Review: The Blade Itself


Fantastic. The fight scenes alone are pure awesomeness and I can’t wait to read the rest of the series. It’s a little profane, but the kind of profanity that comes with realizing that life is dirty, gritty, and awful things happen all the time. Profanity serves a purpose when it’s realistic and not used for shock factor.

I’m going to go ahead and just echo the people who are saying that it’s incredible that this is Joe Abercrombie’s first published work. Page after page was like going on an Easter egg hunt– little jolts of surprises and pure joy when I got to each perfectly constructed sentence. It’s like how Lindt chocolates are visual, gustatory, and tactile balls of pleasure


To sum it up, heroes can’t be heroes all the time. We need heroes who are relatable, who’ve had to use elbow grease on something, who’ve been to prison (ok maybe just a tiny overnight stint). Abercrombie gives us a non-traditional hero in the form of Logen Ninefingers–a murderer with ethics, a code, and we root for him. Abercrombie also has a fantastic way of connecting us to unsavory characters, not with empathy, but with a dirty curiosity. Fantasy books can sometimes be heavy on the gloom, doom, and ba-da booms, but I found myself laughing out loud as I read this because it introduces tragedy as being a part of life, but not having to bog down your life.

I probably wouldn’t want to run into two of the main viewpoints- Glotka and Jezal-in a dark alley but only because one would creep me out and the other would walk around with his head so high in the air that his nose could be the cornerstone for Mt. Olympus. Glotka is such an amazing character and I’ve haven’t read a character like him before with such a disgusting realism.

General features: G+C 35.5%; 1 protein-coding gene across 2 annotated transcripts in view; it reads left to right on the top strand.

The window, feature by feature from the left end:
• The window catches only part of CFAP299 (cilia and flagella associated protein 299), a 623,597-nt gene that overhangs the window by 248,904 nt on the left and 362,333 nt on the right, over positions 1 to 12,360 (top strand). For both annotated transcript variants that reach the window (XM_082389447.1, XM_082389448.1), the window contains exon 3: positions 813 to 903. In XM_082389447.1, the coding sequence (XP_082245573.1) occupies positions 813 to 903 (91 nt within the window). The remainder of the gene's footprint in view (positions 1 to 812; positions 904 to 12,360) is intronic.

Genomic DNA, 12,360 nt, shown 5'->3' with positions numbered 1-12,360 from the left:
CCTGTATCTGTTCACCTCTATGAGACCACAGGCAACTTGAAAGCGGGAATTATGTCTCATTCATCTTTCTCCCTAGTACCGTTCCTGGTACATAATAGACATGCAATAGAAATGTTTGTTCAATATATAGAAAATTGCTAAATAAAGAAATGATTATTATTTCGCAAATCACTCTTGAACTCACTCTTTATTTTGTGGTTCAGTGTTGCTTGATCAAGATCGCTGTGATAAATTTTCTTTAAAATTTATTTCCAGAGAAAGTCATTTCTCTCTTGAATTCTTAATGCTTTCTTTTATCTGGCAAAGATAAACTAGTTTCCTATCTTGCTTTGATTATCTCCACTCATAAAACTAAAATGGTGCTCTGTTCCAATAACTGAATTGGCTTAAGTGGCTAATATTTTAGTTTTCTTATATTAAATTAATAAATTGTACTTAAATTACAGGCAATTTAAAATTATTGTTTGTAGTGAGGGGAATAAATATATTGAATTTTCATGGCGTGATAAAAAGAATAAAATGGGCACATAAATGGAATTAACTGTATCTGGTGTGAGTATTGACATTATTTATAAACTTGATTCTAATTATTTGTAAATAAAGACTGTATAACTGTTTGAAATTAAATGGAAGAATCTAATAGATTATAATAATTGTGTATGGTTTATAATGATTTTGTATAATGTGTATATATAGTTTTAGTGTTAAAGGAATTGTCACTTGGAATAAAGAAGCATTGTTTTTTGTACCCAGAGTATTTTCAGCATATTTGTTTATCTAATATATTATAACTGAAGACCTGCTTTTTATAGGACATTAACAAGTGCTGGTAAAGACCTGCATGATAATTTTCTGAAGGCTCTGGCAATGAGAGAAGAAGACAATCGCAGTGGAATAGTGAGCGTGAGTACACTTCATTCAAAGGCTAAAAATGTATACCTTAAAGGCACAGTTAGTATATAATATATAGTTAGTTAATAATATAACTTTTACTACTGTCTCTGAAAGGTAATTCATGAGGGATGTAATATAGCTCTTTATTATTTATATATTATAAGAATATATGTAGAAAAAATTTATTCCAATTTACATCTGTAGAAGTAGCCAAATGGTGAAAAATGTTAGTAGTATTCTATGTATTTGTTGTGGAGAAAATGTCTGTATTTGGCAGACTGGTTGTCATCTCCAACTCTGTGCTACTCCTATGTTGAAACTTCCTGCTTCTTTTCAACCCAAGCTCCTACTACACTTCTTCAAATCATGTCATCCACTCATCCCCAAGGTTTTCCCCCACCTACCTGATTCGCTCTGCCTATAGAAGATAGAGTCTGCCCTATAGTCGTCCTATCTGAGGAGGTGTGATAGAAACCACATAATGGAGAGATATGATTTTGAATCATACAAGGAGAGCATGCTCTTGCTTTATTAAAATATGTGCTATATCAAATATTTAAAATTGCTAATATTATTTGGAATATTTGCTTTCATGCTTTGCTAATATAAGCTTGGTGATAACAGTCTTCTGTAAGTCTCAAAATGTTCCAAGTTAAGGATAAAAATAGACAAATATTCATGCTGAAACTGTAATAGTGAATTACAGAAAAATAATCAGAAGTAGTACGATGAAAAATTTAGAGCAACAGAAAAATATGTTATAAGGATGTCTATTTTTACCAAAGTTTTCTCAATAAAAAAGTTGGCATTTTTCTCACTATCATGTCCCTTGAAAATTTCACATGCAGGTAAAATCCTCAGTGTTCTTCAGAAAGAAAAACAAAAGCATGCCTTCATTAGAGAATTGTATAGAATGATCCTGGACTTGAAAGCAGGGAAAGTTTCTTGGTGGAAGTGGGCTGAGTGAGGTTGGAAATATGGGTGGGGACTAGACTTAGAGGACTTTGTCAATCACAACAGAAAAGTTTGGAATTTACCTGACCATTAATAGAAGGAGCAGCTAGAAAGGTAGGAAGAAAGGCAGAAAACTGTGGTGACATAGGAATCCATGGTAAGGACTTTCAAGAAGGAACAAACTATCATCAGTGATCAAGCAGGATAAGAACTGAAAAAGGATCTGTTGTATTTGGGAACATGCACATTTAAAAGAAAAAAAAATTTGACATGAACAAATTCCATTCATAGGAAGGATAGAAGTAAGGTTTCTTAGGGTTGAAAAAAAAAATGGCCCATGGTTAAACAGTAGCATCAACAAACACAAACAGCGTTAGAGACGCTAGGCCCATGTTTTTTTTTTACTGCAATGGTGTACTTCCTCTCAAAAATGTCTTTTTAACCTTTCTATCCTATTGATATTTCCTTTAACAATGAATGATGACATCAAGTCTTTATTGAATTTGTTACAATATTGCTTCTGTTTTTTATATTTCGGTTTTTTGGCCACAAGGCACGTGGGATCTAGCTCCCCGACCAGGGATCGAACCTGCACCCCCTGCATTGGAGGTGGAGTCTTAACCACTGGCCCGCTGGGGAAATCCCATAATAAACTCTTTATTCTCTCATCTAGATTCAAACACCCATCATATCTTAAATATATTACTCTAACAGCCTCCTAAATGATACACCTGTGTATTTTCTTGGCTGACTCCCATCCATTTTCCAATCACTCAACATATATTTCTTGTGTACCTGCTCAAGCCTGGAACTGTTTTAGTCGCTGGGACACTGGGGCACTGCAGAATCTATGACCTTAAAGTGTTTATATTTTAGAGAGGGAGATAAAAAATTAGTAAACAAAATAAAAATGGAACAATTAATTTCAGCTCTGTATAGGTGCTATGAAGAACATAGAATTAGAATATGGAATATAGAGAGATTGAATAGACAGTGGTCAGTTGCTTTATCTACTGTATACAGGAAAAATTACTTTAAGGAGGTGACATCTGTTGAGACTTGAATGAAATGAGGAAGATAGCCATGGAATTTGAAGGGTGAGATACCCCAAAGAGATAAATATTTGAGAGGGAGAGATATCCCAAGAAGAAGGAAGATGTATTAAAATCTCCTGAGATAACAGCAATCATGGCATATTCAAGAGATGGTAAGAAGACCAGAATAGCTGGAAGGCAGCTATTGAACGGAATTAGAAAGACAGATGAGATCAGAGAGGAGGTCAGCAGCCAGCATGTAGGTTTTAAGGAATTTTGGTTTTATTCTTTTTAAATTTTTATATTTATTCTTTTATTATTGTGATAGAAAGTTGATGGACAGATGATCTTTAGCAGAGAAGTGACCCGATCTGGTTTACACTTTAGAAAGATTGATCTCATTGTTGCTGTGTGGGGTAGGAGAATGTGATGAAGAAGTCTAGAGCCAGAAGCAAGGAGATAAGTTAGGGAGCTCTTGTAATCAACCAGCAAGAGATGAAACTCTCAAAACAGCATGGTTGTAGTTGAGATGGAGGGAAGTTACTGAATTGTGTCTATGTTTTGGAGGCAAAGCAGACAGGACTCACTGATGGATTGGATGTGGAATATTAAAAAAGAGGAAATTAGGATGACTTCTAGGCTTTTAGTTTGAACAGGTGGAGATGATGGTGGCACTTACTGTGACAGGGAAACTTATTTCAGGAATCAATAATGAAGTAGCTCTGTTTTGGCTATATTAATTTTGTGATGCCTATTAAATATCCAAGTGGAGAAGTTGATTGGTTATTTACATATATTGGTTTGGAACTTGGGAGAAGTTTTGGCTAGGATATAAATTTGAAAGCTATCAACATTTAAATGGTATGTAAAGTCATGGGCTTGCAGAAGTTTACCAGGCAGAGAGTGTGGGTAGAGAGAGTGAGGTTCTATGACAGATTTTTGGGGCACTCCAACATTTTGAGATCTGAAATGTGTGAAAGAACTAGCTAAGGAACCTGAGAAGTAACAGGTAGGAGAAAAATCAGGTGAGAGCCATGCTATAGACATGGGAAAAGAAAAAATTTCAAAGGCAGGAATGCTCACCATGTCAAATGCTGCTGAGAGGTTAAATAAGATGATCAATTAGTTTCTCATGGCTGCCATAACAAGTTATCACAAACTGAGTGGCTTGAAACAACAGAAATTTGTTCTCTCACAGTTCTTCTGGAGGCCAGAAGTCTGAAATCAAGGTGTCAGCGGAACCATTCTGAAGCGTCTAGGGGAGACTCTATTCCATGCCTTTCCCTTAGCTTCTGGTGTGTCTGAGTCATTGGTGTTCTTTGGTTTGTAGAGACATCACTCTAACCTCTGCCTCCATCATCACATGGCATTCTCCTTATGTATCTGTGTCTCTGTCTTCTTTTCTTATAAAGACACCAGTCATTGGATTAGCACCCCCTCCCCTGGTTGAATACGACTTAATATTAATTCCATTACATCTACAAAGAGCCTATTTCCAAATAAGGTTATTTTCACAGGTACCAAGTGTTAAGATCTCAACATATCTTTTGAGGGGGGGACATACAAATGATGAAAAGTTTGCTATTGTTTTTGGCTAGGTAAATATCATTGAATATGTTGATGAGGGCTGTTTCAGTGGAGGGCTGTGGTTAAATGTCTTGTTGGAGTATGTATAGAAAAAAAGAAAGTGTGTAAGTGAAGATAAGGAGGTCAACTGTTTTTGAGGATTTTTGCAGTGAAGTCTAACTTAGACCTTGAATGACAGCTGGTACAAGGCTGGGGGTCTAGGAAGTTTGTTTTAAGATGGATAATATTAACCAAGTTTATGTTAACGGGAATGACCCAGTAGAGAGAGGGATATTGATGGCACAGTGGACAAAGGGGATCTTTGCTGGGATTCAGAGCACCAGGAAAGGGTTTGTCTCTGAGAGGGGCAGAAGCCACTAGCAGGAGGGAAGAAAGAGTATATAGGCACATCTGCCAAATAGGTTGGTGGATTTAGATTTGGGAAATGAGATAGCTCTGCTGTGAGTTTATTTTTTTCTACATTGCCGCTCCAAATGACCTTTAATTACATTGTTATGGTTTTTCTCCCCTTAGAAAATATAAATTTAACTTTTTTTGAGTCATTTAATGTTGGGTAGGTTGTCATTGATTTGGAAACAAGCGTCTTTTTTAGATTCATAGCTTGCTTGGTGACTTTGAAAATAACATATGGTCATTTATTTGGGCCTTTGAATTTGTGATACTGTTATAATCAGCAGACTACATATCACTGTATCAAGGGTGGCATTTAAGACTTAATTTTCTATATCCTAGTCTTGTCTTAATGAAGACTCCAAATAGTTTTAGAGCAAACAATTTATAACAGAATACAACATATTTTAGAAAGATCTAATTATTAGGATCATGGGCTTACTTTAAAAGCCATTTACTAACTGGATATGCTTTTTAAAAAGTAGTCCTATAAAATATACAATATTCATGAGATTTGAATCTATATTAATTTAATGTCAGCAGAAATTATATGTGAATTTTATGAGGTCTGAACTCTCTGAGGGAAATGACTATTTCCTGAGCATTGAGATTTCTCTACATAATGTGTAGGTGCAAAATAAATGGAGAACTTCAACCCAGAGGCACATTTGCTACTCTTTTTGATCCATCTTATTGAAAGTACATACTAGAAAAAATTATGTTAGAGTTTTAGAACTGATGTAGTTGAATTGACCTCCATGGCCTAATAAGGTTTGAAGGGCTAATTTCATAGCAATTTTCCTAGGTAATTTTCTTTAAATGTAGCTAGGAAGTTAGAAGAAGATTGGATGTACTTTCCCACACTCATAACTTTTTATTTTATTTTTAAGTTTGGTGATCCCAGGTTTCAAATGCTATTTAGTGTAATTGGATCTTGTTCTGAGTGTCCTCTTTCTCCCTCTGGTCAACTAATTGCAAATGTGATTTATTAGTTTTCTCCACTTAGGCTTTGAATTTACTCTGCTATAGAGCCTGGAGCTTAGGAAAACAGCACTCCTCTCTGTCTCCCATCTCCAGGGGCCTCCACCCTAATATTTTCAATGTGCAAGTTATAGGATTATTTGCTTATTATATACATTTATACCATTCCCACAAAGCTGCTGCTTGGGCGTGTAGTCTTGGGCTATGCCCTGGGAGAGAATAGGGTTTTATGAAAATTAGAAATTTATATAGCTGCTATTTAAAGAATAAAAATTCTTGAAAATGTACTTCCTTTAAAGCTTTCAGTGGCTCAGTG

It’s refreshing to see Abercrombie add a few distinct fantasy elements, but especially in the form of a non-traditional magus. I appreciated many of the scenes with Bayaz and that he didn’t walk about in robes all the time. I appreciated that mages “specialized” and that there were certain rules for magic–that one magus couldn’t be all powerful and do everything. The only thing I didn’t really connect with was Ferro the slave’s story, but I think that will be fleshed out more in the following book.

Lindt chocolate my friends, or turtles. Think turtles, and enjoy.


2 comments on “Review: The Blade Itself

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